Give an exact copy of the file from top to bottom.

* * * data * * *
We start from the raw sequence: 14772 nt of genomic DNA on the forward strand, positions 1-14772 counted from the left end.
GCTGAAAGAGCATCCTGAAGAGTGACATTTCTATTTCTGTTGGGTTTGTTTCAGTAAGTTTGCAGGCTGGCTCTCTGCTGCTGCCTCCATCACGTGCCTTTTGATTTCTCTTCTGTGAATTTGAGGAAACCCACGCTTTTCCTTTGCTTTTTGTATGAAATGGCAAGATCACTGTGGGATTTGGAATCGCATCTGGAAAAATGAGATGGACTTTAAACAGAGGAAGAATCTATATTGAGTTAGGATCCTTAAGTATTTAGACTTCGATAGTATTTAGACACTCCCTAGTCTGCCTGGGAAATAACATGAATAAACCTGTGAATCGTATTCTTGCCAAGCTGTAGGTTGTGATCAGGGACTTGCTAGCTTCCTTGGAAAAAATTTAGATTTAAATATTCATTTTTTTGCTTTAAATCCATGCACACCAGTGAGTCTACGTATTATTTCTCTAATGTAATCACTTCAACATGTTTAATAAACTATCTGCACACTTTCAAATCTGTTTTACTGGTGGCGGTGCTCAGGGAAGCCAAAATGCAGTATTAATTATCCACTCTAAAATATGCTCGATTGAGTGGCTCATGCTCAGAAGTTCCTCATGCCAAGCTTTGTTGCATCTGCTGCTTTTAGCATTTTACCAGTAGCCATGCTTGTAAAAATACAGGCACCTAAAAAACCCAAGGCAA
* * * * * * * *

We start from the raw sequence: 14772 nt of genomic DNA on the forward strand, positions 1-14772 counted from the left end.
GCTGAAAGAGCATCCTGAAGAGTGACATTTCTATTTCTGTTGGGTTTGTTTCAGTAAGTTTGCAGGCTGGCTCTCTGCTGCTGCCTCCATCACGTGCCTTTTGATTTCTCTTCTGTGAATTTGAGGAAACCCACGCTTTTCCTTTGCTTTTTGTATGAAATGGCAAGATCACTGTGGGATTTGGAATCGCATCTGGAAAAATGAGATGGACTTTAAACAGAGGAAGAATCTATATTGAGTTAGGATCCTTAAGTATTTAGACTTCGATAGTATTTAGACACTCCCTAGTCTGCCTGGGAAATAACATGAATAAACCTGTGAATCGTATTCTTGCCAAGCTGTAGGTTGTGATCAGGGACTTGCTAGCTTCCTTGGAAAAAATTTAGATTTAAATATTCATTTTTTTGCTTTAAATCCATGCACACCAGTGAGTCTACGTATTATTTCTCTAATGTAATCACTTCAACATGTTTAATAAACTATCTGCACACTTTCAAATCTGTTTTACTGGTGGCGGTGCTCAGGGAAGCCAAAATGCAGTATTAATTATCCACTCTAAAATATGCTCGATTGAGTGGCTCATGCTCAGAAGTTCCTCATGCCAAGCTTTGTTGCATCTGCTGCTTTTAGCATTTTACCAGTAGCCATGCTTGTAAAAATACAGGCACCTAAAAAACCCAAGGCAA